Recent advances in digital technology have made many aspects of our lives exponentially easier and more convenient. But at the same time, digital technology has also created some serious complications when it comes to estate planning. In fact, if you haven't properly addressed your digital assets in your estate plan, there's a good chance that most of those assets will be lost forever when you die.
Without the proper estate planning, just locating and accessing your digital assets can be a major headache—or even impossible—for your loved ones following your incapacity or death. And even if your loved ones can access your digital assets, in some cases, doing so may violate privacy laws or the terms of service governing your accounts. Plus, you may also have certain digital assets that you don't want your loved ones to inherit, so you'll need to take steps to restrict or limit access to those assets.
Indeed, there are several special considerations you should be aware of when including digital assets in your estate plan. Here we'll discuss the most common types of digital assets, along with the current laws governing them, and then we'll offer some practical tips to ensure your digital property is properly accounted for, managed, and passed on in the event of your incapacity or death.
Types of Digital Assets
Digital assets include a wide array of digital files and records that you have stored in the cloud, on smartphones and mobile devices, or on your computer. When it comes to estate planning, your digital assets will generally fall into two categories: those with financial value and those with sentimental value, which could mean far more to the people you love (and your future generations) than the assets with financial value.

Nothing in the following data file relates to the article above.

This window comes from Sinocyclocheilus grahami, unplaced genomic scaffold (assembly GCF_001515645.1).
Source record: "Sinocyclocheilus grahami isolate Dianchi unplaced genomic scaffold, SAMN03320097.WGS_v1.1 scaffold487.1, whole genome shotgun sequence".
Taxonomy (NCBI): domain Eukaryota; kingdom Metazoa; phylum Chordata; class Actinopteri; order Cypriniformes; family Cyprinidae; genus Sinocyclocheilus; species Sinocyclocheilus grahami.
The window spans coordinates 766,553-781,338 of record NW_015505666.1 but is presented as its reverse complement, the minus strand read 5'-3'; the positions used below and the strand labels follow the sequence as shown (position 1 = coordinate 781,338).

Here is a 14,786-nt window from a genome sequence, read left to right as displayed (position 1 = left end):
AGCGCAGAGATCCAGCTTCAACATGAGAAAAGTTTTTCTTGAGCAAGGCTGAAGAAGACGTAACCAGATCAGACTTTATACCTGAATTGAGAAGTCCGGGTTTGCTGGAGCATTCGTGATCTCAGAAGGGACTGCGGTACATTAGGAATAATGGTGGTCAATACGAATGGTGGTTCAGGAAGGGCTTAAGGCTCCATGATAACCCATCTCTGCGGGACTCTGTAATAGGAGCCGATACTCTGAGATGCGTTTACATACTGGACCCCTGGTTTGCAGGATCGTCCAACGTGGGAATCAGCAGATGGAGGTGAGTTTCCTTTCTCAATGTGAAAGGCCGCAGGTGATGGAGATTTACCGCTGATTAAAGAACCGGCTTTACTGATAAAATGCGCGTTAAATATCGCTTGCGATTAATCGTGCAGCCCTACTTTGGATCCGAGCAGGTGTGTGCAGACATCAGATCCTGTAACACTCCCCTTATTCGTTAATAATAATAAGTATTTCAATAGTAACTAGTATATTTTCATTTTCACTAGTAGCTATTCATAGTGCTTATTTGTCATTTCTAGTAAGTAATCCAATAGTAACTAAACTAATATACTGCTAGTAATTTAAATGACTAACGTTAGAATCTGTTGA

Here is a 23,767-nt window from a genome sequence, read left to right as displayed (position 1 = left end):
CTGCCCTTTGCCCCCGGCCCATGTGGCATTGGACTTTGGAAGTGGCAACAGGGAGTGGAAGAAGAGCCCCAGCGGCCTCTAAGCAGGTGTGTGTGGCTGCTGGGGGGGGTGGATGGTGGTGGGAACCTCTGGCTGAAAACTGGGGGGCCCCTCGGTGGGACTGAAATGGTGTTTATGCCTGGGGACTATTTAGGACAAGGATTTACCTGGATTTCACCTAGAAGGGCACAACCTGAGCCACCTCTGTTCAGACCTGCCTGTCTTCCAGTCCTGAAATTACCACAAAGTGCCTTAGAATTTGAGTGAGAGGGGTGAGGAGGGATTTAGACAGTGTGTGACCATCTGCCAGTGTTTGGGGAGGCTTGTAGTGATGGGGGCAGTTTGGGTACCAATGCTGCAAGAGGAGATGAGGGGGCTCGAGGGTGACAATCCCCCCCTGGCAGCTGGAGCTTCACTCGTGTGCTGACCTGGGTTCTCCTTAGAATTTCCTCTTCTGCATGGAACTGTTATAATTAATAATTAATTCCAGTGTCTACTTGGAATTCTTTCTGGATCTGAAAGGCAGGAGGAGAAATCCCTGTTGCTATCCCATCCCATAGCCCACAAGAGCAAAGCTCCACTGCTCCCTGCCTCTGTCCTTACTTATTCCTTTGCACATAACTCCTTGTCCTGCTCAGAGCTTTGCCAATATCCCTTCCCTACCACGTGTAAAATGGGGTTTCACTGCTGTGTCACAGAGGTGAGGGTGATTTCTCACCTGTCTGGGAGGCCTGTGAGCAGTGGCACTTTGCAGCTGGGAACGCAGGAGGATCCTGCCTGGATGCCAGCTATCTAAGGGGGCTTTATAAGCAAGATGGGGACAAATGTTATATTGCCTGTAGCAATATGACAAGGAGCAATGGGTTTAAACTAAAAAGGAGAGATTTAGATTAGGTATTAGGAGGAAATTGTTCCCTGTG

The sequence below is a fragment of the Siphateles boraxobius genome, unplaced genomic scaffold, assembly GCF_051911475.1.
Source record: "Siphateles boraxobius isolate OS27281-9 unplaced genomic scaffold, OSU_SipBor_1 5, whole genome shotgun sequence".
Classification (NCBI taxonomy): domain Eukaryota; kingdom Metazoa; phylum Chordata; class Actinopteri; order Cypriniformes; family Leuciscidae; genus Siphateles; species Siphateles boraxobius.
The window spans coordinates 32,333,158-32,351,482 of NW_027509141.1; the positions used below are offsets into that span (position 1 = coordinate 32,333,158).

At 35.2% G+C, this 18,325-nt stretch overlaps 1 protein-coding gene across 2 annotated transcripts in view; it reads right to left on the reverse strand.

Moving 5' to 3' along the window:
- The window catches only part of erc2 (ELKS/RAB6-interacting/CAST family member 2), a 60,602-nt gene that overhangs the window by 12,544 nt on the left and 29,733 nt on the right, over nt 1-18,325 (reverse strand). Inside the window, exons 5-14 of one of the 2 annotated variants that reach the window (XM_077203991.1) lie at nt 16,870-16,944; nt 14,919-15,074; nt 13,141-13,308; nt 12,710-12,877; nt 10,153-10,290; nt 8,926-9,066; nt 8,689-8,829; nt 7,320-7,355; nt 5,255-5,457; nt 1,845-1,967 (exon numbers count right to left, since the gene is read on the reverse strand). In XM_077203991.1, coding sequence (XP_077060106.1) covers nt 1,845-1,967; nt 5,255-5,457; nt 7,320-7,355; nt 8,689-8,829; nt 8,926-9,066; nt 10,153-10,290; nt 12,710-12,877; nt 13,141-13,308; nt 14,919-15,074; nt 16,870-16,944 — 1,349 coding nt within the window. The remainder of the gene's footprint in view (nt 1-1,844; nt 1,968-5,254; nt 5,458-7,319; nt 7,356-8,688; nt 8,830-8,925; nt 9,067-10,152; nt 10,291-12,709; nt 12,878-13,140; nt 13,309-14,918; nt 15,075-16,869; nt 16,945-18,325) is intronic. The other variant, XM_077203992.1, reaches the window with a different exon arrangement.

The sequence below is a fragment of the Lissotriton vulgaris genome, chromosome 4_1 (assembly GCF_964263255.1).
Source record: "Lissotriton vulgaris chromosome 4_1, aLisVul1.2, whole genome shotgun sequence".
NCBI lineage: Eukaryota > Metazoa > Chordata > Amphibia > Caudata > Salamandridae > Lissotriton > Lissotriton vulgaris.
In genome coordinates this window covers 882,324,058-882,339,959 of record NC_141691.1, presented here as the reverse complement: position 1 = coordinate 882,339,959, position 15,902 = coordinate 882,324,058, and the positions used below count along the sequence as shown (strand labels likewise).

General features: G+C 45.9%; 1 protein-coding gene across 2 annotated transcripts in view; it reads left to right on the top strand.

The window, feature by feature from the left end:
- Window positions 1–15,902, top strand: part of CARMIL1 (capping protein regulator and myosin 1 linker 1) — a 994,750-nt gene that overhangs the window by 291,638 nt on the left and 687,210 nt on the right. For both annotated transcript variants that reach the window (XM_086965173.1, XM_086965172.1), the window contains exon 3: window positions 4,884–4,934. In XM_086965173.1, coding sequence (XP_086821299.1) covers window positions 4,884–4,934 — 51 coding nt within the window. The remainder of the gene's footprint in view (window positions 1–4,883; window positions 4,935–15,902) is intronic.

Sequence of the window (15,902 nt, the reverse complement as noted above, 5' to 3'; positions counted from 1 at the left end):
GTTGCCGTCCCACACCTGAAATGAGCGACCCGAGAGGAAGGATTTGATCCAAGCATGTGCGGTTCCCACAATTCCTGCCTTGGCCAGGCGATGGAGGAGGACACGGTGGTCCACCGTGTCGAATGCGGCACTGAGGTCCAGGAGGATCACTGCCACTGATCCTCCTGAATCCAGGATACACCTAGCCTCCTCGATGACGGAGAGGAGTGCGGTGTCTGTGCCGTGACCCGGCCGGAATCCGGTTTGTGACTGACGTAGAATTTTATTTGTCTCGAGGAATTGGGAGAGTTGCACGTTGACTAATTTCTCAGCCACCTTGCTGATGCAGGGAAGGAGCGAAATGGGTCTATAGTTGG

Digital assets with financial value include cryptocurrency like Bitcoin or Ethereum, online payment accounts like PayPal or Venmo, loyalty program benefits like frequent flyer miles or credit card reward points, domain names, websites and blogs generating revenue, as well as other intellectual property like photos, videos, music, and writing that generate royalties. Such assets have real financial worth for your loved ones, not only in the immediate aftermath of your death or incapacity, but potentially for years to come.
Digital assets with sentimental value include email accounts, photos, video, music, publications, social media accounts, apps, and websites or blogs with no revenue potential. This type of property typically won't be of any monetary value, but it can offer real sentimental value and comfort for your family following your death and inform future generations in ways you may not have considered.
As an example, I cherish an image of one of my ancestors from the 1920s, and I only wish I knew more about him to inform my own understanding of life. Imagine if your future generations can use your digital assets to learn from your experiences as a direct result of how you handle those assets in your estate plan.
Do You Own Or License The Asset?
Although you might not know it, you don't own many of your digital assets at all. For example, you do own assets like cryptocurrency and PayPal accounts, so you can transfer ownership of these items in a will or trust. But when you purchase some digital property, such as Kindle e-books and iTunes music files, all you really own is a license to use it. And in many cases, that license is only for your personal use and is non-transferable.
Whether or not you can transfer this licensed property depends almost entirely on the account's Terms of Service Agreements (TOSA) to which you agreed (or more likely, simply clicked a box without reading) upon opening the account. While many TOSA restricts access to accounts only to the original user, some allow access by heirs or executors in certain situations, while others say nothing at all about transferability.
Review the TOSA of your online accounts to see whether you own the asset itself or just a license to use it. If the TOSA states the asset is licensed, not owned, and offers no method for transferring your license, you'll likely have no way to pass the asset to anyone else, even if it's included in your estate plan.